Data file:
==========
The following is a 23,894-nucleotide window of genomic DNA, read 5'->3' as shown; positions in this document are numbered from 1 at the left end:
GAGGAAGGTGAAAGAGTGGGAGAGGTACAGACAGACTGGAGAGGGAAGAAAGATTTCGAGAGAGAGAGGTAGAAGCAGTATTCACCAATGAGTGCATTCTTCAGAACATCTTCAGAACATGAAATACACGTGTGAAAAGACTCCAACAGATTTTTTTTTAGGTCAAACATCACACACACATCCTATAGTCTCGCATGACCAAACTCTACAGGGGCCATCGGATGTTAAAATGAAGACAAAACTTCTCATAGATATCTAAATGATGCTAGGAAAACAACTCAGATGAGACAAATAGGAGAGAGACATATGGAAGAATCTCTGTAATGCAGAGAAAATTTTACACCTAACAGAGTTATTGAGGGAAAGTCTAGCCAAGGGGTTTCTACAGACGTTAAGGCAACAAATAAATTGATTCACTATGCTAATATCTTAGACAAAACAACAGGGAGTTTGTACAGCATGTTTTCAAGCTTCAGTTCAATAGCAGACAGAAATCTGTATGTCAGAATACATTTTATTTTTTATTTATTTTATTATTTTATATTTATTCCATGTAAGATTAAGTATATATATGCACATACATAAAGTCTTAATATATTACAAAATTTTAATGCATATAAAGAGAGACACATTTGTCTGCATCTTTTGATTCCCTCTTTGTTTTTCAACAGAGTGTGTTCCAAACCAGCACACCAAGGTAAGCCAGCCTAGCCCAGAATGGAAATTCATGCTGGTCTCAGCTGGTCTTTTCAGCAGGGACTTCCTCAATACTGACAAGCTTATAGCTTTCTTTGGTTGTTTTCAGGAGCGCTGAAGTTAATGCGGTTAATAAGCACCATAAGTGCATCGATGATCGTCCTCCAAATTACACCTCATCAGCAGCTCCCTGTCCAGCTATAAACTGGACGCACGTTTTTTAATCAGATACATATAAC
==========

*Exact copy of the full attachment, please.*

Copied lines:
The following is a 23,894-nucleotide window of genomic DNA, read 5'->3' as shown; positions in this document are numbered from 1 at the left end:
GAGGAAGGTGAAAGAGTGGGAGAGGTACAGACAGACTGGAGAGGGAAGAAAGATTTCGAGAGAGAGAGGTAGAAGCAGTATTCACCAATGAGTGCATTCTTCAGAACATCTTCAGAACATGAAATACACGTGTGAAAAGACTCCAACAGATTTTTTTTTAGGTCAAACATCACACACACATCCTATAGTCTCGCATGACCAAACTCTACAGGGGCCATCGGATGTTAAAATGAAGACAAAACTTCTCATAGATATCTAAATGATGCTAGGAAAACAACTCAGATGAGACAAATAGGAGAGAGACATATGGAAGAATCTCTGTAATGCAGAGAAAATTTTACACCTAACAGAGTTATTGAGGGAAAGTCTAGCCAAGGGGTTTCTACAGACGTTAAGGCAACAAATAAATTGATTCACTATGCTAATATCTTAGACAAAACAACAGGGAGTTTGTACAGCATGTTTTCAAGCTTCAGTTCAATAGCAGACAGAAATCTGTATGTCAGAATACATTTTATTTTTTATTTATTTTATTATTTTATATTTATTCCATGTAAGATTAAGTATATATATGCACATACATAAAGTCTTAATATATTACAAAATTTTAATGCATATAAAGAGAGACACATTTGTCTGCATCTTTTGATTCCCTCTTTGTTTTTCAACAGAGTGTGTTCCAAACCAGCACACCAAGGTAAGCCAGCCTAGCCCAGAATGGAAATTCATGCTGGTCTCAGCTGGTCTTTTCAGCAGGGACTTCCTCAATACTGACAAGCTTATAGCTTTCTTTGGTTGTTTTCAGGAGCGCTGAAGTTAATGCGGTTAATAAGCACCATAAGTGCATCGATGATCGTCCTCCAAATTACACCTCATCAGCAGCTCCCTGTCCAGCTATAAACTGGACGCACGTTTTTTAATCAGATACATATAAC